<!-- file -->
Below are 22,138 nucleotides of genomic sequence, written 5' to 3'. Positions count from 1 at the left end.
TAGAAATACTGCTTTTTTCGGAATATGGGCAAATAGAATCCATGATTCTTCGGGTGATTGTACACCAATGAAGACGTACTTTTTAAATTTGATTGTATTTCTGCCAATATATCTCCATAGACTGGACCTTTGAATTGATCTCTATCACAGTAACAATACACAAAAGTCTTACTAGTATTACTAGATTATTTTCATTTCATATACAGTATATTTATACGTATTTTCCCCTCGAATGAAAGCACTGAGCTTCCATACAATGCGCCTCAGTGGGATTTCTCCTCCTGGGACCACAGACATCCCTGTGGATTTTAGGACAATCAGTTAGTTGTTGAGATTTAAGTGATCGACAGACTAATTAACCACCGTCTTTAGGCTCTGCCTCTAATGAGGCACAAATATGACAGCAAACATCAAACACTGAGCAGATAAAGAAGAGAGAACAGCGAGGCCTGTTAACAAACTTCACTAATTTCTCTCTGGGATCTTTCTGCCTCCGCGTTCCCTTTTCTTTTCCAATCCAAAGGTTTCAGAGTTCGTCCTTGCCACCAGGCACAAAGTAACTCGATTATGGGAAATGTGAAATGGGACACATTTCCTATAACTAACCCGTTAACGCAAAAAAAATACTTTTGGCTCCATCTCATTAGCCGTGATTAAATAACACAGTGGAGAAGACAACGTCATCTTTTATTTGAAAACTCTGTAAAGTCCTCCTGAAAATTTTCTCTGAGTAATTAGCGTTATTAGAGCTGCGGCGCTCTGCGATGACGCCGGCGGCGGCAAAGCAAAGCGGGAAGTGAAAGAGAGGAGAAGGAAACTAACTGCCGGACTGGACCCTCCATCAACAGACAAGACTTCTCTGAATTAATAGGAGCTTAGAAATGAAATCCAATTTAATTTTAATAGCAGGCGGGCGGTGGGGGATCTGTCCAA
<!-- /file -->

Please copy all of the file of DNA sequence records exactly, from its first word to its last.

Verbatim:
Below are 22,138 nucleotides of genomic sequence, written 5' to 3'. Positions count from 1 at the left end.
TAGAAATACTGCTTTTTTCGGAATATGGGCAAATAGAATCCATGATTCTTCGGGTGATTGTACACCAATGAAGACGTACTTTTTAAATTTGATTGTATTTCTGCCAATATATCTCCATAGACTGGACCTTTGAATTGATCTCTATCACAGTAACAATACACAAAAGTCTTACTAGTATTACTAGATTATTTTCATTTCATATACAGTATATTTATACGTATTTTCCCCTCGAATGAAAGCACTGAGCTTCCATACAATGCGCCTCAGTGGGATTTCTCCTCCTGGGACCACAGACATCCCTGTGGATTTTAGGACAATCAGTTAGTTGTTGAGATTTAAGTGATCGACAGACTAATTAACCACCGTCTTTAGGCTCTGCCTCTAATGAGGCACAAATATGACAGCAAACATCAAACACTGAGCAGATAAAGAAGAGAGAACAGCGAGGCCTGTTAACAAACTTCACTAATTTCTCTCTGGGATCTTTCTGCCTCCGCGTTCCCTTTTCTTTTCCAATCCAAAGGTTTCAGAGTTCGTCCTTGCCACCAGGCACAAAGTAACTCGATTATGGGAAATGTGAAATGGGACACATTTCCTATAACTAACCCGTTAACGCAAAAAAAATACTTTTGGCTCCATCTCATTAGCCGTGATTAAATAACACAGTGGAGAAGACAACGTCATCTTTTATTTGAAAACTCTGTAAAGTCCTCCTGAAAATTTTCTCTGAGTAATTAGCGTTATTAGAGCTGCGGCGCTCTGCGATGACGCCGGCGGCGGCAAAGCAAAGCGGGAAGTGAAAGAGAGGAGAAGGAAACTAACTGCCGGACTGGACCCTCCATCAACAGACAAGACTTCTCTGAATTAATAGGAGCTTAGAAATGAAATCCAATTTAATTTTAATAGCAGGCGGGCGGTGGGGGATCTGTCCAA